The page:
Free speech must overrule royals' desire to gag press

Whatever happened to the old editors’ adage that the royals never resort to the law? These days, the paths between various royal palaces and the High Court seem to be busier than Oxford Street on the Saturday before Christmas.

In recent years, the Prince of Wales, the Duchess of York, the Countess of Wessex and even the Queen have all sought refuge behind various of m’learned friends’ devices to prevent publication of embarrassing stories or to seek redress afterwards.

Prince Charles, famously, wanted Daily Mirror editor Richard Stott jailed after he printed extracts from a banned book by housekeeper Wendy Berry.

This week, the stately procession turned to a stampede with two injunctions – obtained by a former royal aide, but apparently with a clear royal seal of approval – granted within three days.

First up, before Mr Justice McKinnon on Saturday, was The Mail on Sunday. It had conducted a lengthy interview with another former royal servant, who had sworn an affidavit to support the claims he was making to the paper.

But the servant’s former colleague acted to prevent the story and an injunction was granted, apparently on the grounds that the account may be libellous.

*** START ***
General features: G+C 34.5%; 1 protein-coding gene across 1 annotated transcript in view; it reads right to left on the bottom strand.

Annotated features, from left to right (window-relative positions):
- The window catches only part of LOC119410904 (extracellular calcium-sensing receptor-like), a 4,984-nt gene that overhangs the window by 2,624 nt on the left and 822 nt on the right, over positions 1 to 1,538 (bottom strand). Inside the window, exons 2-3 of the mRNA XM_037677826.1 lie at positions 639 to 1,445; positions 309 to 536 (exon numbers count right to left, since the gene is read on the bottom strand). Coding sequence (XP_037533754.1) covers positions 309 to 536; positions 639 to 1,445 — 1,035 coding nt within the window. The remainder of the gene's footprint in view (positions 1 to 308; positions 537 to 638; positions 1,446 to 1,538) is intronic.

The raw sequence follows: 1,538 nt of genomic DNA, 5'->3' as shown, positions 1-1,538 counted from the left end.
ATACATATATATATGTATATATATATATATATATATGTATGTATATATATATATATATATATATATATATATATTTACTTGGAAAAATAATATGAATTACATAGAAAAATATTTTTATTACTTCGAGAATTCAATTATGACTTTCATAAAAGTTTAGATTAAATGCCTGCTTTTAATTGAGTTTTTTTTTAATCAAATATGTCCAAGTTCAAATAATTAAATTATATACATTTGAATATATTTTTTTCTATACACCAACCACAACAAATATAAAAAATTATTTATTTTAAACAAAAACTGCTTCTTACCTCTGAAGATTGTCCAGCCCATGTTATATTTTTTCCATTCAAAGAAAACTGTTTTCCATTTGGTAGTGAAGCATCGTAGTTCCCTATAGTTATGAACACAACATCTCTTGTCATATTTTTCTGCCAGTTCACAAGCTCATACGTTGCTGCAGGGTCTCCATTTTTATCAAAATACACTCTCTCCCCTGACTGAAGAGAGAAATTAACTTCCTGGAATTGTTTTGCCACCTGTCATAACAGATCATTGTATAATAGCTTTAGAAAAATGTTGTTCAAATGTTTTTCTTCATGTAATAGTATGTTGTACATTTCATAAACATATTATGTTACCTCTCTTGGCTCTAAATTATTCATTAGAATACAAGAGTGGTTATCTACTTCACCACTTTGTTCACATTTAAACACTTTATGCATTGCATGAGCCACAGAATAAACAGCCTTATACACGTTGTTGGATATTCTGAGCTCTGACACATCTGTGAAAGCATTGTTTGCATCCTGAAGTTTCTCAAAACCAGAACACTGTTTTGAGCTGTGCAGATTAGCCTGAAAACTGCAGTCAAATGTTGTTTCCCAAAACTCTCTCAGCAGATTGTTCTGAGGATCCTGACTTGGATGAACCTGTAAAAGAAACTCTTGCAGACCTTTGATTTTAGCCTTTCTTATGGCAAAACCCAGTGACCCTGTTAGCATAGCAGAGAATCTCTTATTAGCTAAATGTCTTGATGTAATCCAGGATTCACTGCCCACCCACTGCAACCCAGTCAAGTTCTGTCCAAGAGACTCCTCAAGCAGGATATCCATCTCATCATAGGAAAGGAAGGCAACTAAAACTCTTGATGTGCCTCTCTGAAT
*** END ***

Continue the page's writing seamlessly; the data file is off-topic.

Then, on Monday, The Guardian was preparing to publish the name of the man who had obtained the injunction – having ascertained that his action against the MoS did not prevent it from doing so.

But no – it was back to court again, this time to prevent the identity of the gagger from emerging.

Once again, the injunction was granted.

And behind all of the legal toings and froings lurks the spectre of the “senior member of the Royal Family” who wrote to the MoS on Saturday demanding that the story be withheld.

The flurry of activity is worrying on a number of counts. Does not an injunction on the grounds that a piece may be libellous – when the newspaper is clearly prepared to defend its truth – amount to censorship? Surely the libel courts should decide. Are the facts of a story concerning the details of our own monarchy’s households not in the public interest? As Sunday Mail editor Allan Rennie, when his paper was subject to a Prince Charles injunction, put it last year: Do we want a democracy with free speech where the public interest comes first? Or an outdated monarchy where privilege and self-interest rule? Incorporating Magazine

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